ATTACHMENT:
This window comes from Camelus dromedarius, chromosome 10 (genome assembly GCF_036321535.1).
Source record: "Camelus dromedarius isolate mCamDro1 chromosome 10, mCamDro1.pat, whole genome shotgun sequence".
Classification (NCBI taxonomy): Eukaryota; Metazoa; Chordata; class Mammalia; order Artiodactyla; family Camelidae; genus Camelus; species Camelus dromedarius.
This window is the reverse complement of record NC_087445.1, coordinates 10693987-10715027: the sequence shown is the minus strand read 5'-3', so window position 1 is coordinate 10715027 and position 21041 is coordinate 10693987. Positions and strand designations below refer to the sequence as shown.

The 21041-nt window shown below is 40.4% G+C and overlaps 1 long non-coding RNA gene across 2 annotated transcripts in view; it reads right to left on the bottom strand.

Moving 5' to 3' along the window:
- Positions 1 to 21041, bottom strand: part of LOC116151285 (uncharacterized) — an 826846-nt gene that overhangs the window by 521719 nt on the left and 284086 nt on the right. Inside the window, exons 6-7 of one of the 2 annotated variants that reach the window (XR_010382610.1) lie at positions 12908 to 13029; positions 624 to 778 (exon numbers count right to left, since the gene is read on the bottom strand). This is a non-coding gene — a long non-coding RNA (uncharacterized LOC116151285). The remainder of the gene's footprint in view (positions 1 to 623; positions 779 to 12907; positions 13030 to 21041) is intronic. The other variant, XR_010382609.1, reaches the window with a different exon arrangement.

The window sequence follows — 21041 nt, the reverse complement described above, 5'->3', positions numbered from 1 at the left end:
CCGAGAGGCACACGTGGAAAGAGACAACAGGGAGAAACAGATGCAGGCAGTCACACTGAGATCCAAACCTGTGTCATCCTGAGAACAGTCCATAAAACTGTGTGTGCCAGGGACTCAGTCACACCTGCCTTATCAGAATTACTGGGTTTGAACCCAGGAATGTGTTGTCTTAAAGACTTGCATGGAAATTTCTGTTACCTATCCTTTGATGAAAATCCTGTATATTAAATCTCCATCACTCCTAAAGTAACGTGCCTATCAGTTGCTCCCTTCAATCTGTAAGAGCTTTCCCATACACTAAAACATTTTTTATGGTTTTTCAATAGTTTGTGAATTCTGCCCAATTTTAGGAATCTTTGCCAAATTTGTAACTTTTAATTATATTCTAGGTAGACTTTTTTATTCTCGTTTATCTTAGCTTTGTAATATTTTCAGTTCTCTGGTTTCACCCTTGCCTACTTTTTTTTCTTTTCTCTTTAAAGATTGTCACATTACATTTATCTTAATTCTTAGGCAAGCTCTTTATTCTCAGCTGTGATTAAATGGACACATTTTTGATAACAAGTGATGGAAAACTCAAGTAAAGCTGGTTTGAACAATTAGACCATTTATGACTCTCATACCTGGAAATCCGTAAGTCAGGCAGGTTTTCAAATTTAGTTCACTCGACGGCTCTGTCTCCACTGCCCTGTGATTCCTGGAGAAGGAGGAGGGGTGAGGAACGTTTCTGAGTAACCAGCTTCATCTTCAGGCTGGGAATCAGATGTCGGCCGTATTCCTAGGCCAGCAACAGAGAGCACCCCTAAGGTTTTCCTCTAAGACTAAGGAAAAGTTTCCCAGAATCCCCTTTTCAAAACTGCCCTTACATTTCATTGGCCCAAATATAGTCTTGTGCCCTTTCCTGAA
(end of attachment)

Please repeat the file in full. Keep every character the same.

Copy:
This window comes from Camelus dromedarius, chromosome 10 (genome assembly GCF_036321535.1).
Source record: "Camelus dromedarius isolate mCamDro1 chromosome 10, mCamDro1.pat, whole genome shotgun sequence".
Classification (NCBI taxonomy): Eukaryota; Metazoa; Chordata; class Mammalia; order Artiodactyla; family Camelidae; genus Camelus; species Camelus dromedarius.
This window is the reverse complement of record NC_087445.1, coordinates 10693987-10715027: the sequence shown is the minus strand read 5'-3', so window position 1 is coordinate 10715027 and position 21041 is coordinate 10693987. Positions and strand designations below refer to the sequence as shown.

The 21041-nt window shown below is 40.4% G+C and overlaps 1 long non-coding RNA gene across 2 annotated transcripts in view; it reads right to left on the bottom strand.

Moving 5' to 3' along the window:
- Positions 1 to 21041, bottom strand: part of LOC116151285 (uncharacterized) — an 826846-nt gene that overhangs the window by 521719 nt on the left and 284086 nt on the right. Inside the window, exons 6-7 of one of the 2 annotated variants that reach the window (XR_010382610.1) lie at positions 12908 to 13029; positions 624 to 778 (exon numbers count right to left, since the gene is read on the bottom strand). This is a non-coding gene — a long non-coding RNA (uncharacterized LOC116151285). The remainder of the gene's footprint in view (positions 1 to 623; positions 779 to 12907; positions 13030 to 21041) is intronic. The other variant, XR_010382609.1, reaches the window with a different exon arrangement.

The window sequence follows — 21041 nt, the reverse complement described above, 5'->3', positions numbered from 1 at the left end:
CCGAGAGGCACACGTGGAAAGAGACAACAGGGAGAAACAGATGCAGGCAGTCACACTGAGATCCAAACCTGTGTCATCCTGAGAACAGTCCATAAAACTGTGTGTGCCAGGGACTCAGTCACACCTGCCTTATCAGAATTACTGGGTTTGAACCCAGGAATGTGTTGTCTTAAAGACTTGCATGGAAATTTCTGTTACCTATCCTTTGATGAAAATCCTGTATATTAAATCTCCATCACTCCTAAAGTAACGTGCCTATCAGTTGCTCCCTTCAATCTGTAAGAGCTTTCCCATACACTAAAACATTTTTTATGGTTTTTCAATAGTTTGTGAATTCTGCCCAATTTTAGGAATCTTTGCCAAATTTGTAACTTTTAATTATATTCTAGGTAGACTTTTTTATTCTCGTTTATCTTAGCTTTGTAATATTTTCAGTTCTCTGGTTTCACCCTTGCCTACTTTTTTTTCTTTTCTCTTTAAAGATTGTCACATTACATTTATCTTAATTCTTAGGCAAGCTCTTTATTCTCAGCTGTGATTAAATGGACACATTTTTGATAACAAGTGATGGAAAACTCAAGTAAAGCTGGTTTGAACAATTAGACCATTTATGACTCTCATACCTGGAAATCCGTAAGTCAGGCAGGTTTTCAAATTTAGTTCACTCGACGGCTCTGTCTCCACTGCCCTGTGATTCCTGGAGAAGGAGGAGGGGTGAGGAACGTTTCTGAGTAACCAGCTTCATCTTCAGGCTGGGAATCAGATGTCGGCCGTATTCCTAGGCCAGCAACAGAGAGCACCCCTAAGGTTTTCCTCTAAGACTAAGGAAAAGTTTCCCAGAATCCCCTTTTCAAAACTGCCCTTACATTTCATTGGCCCAAATATAGTCTTGTGCCCTTTCCTGAA